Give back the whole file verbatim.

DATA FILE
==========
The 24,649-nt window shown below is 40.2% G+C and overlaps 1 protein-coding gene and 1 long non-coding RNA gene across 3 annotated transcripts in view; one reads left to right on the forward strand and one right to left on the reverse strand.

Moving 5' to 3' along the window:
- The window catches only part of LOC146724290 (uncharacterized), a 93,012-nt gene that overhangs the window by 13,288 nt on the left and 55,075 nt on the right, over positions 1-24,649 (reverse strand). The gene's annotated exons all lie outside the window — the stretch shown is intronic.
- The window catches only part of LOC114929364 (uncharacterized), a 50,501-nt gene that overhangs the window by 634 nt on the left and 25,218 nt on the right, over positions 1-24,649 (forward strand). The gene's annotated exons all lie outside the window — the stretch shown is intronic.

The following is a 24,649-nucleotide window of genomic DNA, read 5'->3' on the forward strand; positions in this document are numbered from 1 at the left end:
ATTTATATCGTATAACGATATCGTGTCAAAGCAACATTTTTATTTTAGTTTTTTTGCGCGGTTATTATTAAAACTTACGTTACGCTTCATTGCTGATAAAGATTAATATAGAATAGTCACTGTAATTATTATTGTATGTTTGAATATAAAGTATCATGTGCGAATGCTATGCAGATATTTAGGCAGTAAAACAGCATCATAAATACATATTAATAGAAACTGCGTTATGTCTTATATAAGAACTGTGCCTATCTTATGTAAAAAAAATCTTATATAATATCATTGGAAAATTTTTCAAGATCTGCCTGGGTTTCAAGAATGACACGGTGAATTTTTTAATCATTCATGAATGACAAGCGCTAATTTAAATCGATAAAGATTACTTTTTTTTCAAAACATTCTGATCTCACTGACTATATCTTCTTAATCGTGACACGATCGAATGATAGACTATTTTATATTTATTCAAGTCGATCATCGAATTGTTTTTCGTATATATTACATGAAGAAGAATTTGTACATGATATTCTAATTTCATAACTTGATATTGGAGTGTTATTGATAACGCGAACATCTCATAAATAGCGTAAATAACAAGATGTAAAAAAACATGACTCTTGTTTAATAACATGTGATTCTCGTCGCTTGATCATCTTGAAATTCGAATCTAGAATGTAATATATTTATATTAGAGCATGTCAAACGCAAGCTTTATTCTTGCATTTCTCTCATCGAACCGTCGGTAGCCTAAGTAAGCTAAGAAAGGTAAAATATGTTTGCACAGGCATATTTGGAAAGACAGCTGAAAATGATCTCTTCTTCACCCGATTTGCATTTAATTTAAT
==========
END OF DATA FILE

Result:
The 24,649-nt window shown below is 40.2% G+C and overlaps 1 protein-coding gene and 1 long non-coding RNA gene across 3 annotated transcripts in view; one reads left to right on the forward strand and one right to left on the reverse strand.

Moving 5' to 3' along the window:
- The window catches only part of LOC146724290 (uncharacterized), a 93,012-nt gene that overhangs the window by 13,288 nt on the left and 55,075 nt on the right, over positions 1-24,649 (reverse strand). The gene's annotated exons all lie outside the window — the stretch shown is intronic.
- The window catches only part of LOC114929364 (uncharacterized), a 50,501-nt gene that overhangs the window by 634 nt on the left and 25,218 nt on the right, over positions 1-24,649 (forward strand). The gene's annotated exons all lie outside the window — the stretch shown is intronic.

The following is a 24,649-nucleotide window of genomic DNA, read 5'->3' on the forward strand; positions in this document are numbered from 1 at the left end:
ATTTATATCGTATAACGATATCGTGTCAAAGCAACATTTTTATTTTAGTTTTTTTGCGCGGTTATTATTAAAACTTACGTTACGCTTCATTGCTGATAAAGATTAATATAGAATAGTCACTGTAATTATTATTGTATGTTTGAATATAAAGTATCATGTGCGAATGCTATGCAGATATTTAGGCAGTAAAACAGCATCATAAATACATATTAATAGAAACTGCGTTATGTCTTATATAAGAACTGTGCCTATCTTATGTAAAAAAAATCTTATATAATATCATTGGAAAATTTTTCAAGATCTGCCTGGGTTTCAAGAATGACACGGTGAATTTTTTAATCATTCATGAATGACAAGCGCTAATTTAAATCGATAAAGATTACTTTTTTTTCAAAACATTCTGATCTCACTGACTATATCTTCTTAATCGTGACACGATCGAATGATAGACTATTTTATATTTATTCAAGTCGATCATCGAATTGTTTTTCGTATATATTACATGAAGAAGAATTTGTACATGATATTCTAATTTCATAACTTGATATTGGAGTGTTATTGATAACGCGAACATCTCATAAATAGCGTAAATAACAAGATGTAAAAAAACATGACTCTTGTTTAATAACATGTGATTCTCGTCGCTTGATCATCTTGAAATTCGAATCTAGAATGTAATATATTTATATTAGAGCATGTCAAACGCAAGCTTTATTCTTGCATTTCTCTCATCGAACCGTCGGTAGCCTAAGTAAGCTAAGAAAGGTAAAATATGTTTGCACAGGCATATTTGGAAAGACAGCTGAAAATGATCTCTTCTTCACCCGATTTGCATTTAATTTAAT